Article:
Illinois inmate Jennifer Lawson once was quick to anger and even assaulted a guard, but thanks to an innovative type of rehabilitation that pairs inmates with dogs, she is now considered a model prisoner, says the Chicago Tribune. “Working with a dog has helped me grow up, and it’s given me something to look forward to, which I have never had before,” said Lawson, 30, serving an 18-year sentence at Dwight Correctional Center for robbery and home invasion.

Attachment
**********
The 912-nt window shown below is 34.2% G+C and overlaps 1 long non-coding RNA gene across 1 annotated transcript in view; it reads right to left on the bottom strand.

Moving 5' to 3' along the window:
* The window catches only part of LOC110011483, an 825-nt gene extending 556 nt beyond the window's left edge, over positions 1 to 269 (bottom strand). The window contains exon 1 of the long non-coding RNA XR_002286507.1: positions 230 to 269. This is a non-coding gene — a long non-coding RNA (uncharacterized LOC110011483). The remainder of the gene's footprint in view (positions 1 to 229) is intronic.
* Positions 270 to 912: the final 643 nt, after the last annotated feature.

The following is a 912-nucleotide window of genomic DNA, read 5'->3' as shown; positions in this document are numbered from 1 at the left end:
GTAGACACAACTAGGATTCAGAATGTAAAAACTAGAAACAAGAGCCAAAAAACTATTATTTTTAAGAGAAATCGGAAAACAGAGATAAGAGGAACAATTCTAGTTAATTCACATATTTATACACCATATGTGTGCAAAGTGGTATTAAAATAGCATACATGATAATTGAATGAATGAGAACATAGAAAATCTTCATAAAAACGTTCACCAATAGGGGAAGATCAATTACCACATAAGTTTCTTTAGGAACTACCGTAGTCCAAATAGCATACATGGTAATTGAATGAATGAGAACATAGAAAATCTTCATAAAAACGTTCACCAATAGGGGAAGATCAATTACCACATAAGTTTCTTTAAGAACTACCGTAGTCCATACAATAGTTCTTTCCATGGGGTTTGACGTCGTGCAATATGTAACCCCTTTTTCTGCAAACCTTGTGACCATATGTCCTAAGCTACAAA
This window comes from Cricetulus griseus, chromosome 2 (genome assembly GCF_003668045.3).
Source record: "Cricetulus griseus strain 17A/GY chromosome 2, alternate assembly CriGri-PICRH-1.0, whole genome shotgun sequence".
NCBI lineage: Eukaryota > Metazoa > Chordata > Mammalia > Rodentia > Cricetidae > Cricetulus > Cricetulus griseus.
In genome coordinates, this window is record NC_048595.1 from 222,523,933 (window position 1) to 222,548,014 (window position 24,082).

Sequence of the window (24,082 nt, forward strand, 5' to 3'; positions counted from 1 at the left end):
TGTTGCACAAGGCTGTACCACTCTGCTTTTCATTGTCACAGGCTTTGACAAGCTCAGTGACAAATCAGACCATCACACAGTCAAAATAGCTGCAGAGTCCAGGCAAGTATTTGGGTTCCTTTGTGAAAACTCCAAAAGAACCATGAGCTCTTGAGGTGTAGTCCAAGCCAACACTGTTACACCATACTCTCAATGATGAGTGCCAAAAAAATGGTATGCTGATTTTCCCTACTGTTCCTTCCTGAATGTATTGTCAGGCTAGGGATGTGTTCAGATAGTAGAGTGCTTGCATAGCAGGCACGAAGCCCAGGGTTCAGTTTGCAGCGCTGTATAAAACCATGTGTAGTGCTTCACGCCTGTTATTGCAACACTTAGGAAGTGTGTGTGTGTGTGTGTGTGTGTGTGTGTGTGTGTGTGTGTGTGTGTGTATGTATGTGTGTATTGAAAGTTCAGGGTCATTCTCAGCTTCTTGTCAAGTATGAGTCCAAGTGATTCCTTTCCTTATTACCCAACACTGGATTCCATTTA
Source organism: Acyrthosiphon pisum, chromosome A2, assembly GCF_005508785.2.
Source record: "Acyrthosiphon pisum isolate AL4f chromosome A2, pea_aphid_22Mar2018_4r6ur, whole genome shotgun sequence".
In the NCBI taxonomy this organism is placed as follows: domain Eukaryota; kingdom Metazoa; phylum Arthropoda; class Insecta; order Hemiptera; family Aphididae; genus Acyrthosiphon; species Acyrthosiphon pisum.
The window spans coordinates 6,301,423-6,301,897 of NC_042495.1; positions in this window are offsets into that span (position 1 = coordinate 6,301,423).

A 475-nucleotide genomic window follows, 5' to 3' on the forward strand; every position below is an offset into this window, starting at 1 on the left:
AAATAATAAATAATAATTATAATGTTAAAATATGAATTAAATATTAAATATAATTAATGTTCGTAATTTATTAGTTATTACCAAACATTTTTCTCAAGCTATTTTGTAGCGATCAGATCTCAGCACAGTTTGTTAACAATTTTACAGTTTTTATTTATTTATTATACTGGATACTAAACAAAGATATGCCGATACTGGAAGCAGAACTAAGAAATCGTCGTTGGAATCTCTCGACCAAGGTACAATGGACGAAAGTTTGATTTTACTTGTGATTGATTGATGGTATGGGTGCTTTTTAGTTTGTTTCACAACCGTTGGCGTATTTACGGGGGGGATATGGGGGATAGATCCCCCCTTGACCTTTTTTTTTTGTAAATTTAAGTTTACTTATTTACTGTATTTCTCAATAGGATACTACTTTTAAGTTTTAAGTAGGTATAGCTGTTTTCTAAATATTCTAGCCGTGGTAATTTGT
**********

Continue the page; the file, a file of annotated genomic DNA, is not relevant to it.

Lawson is among nine inmates at the state’s largest women’s prison who train dogs for the disabled, many of them children. More than 150 dogs have been placed since the first service animals arrived at the prison seven years ago. The dogs fill an emotional void for inmates, and the program has helped put many on a path to lasting rehabilitation, officials said. Only two of the 39 women who have trained dogs and completed their sentences returned to prison. Nearly half of all women released from Illinois prisons in 2001 were back behind bars within three years. “Many of us have household pets that bring a lot of love into the home, and it’s no different here,” said Warden Mary Sigler, who directs the Illinois Department of Correction’s dog-training project. “The inmates bond with these dogs and that bond serves the inmate and the dogs really well.”